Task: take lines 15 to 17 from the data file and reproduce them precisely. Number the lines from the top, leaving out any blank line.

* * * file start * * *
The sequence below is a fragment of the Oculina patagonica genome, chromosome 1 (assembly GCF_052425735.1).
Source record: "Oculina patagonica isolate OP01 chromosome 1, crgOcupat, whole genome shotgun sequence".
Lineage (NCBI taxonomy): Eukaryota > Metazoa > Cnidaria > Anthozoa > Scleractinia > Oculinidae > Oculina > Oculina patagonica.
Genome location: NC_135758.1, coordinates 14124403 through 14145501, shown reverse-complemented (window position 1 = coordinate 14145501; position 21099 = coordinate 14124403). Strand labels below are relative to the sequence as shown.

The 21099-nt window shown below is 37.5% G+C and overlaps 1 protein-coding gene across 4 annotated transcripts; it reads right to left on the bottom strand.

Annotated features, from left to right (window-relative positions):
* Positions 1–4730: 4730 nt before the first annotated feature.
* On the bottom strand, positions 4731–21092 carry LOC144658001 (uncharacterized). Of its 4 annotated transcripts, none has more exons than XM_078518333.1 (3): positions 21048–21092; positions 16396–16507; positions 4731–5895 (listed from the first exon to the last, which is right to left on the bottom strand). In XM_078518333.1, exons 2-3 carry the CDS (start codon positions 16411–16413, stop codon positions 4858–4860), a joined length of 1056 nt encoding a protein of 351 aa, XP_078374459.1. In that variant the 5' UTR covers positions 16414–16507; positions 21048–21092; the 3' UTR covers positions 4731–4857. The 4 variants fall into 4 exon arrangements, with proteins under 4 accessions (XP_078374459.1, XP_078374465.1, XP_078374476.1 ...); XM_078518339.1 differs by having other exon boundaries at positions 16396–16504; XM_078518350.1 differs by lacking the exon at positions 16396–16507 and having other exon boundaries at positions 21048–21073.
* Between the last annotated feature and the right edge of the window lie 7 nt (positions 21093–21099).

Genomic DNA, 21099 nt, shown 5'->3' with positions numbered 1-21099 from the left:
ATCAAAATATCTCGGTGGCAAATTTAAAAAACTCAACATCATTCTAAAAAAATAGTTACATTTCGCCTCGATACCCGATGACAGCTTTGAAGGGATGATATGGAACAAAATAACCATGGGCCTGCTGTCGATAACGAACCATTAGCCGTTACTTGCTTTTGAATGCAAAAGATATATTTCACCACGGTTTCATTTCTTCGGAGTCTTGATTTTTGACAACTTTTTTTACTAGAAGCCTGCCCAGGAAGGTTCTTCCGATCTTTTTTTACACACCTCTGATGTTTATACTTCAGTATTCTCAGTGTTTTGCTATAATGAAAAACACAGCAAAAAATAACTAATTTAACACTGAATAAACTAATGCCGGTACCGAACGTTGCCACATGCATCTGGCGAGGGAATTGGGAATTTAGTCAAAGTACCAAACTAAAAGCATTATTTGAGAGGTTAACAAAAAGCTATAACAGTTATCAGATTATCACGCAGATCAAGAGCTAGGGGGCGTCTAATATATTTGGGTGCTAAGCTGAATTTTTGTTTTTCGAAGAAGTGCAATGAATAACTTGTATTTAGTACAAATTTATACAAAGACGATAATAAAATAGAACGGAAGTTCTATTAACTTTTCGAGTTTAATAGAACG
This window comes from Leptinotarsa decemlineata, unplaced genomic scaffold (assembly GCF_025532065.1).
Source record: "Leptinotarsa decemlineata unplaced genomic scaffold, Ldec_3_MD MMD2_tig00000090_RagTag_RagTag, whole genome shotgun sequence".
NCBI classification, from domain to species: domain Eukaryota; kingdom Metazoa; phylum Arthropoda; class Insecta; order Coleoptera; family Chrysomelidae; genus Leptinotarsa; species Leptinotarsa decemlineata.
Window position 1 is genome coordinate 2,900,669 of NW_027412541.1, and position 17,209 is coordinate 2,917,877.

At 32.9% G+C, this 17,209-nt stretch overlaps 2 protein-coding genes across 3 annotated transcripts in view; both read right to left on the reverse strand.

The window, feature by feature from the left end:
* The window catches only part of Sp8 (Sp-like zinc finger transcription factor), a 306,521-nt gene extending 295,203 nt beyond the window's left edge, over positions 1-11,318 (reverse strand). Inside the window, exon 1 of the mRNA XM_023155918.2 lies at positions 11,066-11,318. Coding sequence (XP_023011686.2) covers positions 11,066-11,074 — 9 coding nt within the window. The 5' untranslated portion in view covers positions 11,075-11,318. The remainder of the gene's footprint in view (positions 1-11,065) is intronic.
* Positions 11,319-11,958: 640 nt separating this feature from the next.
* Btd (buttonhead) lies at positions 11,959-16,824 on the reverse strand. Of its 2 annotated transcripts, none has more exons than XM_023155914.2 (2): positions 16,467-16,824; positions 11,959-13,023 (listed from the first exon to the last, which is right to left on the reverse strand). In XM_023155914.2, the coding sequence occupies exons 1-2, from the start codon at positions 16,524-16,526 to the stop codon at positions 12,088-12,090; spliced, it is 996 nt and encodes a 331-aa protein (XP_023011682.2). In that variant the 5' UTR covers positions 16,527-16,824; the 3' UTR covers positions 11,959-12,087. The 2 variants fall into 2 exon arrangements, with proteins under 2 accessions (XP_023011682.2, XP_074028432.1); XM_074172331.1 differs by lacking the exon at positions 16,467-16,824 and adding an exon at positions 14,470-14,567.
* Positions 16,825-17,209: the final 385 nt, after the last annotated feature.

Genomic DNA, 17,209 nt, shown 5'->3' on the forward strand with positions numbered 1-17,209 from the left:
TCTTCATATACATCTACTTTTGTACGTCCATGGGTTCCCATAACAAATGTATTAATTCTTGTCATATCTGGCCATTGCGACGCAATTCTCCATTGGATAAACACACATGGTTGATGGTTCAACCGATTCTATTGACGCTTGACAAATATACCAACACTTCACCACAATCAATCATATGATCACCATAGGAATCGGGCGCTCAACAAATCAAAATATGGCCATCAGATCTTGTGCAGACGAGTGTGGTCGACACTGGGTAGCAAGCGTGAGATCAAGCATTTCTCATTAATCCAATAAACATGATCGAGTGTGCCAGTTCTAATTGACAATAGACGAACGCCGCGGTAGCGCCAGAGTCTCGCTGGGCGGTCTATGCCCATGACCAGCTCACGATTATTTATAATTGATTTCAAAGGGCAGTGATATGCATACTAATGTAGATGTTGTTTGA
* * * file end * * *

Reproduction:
Window position 1 is genome coordinate 2,900,669 of NW_027412541.1, and position 17,209 is coordinate 2,917,877.

At 32.9% G+C, this 17,209-nt stretch overlaps 2 protein-coding genes across 3 annotated transcripts in view; both read right to left on the reverse strand.

The window, feature by feature from the left end: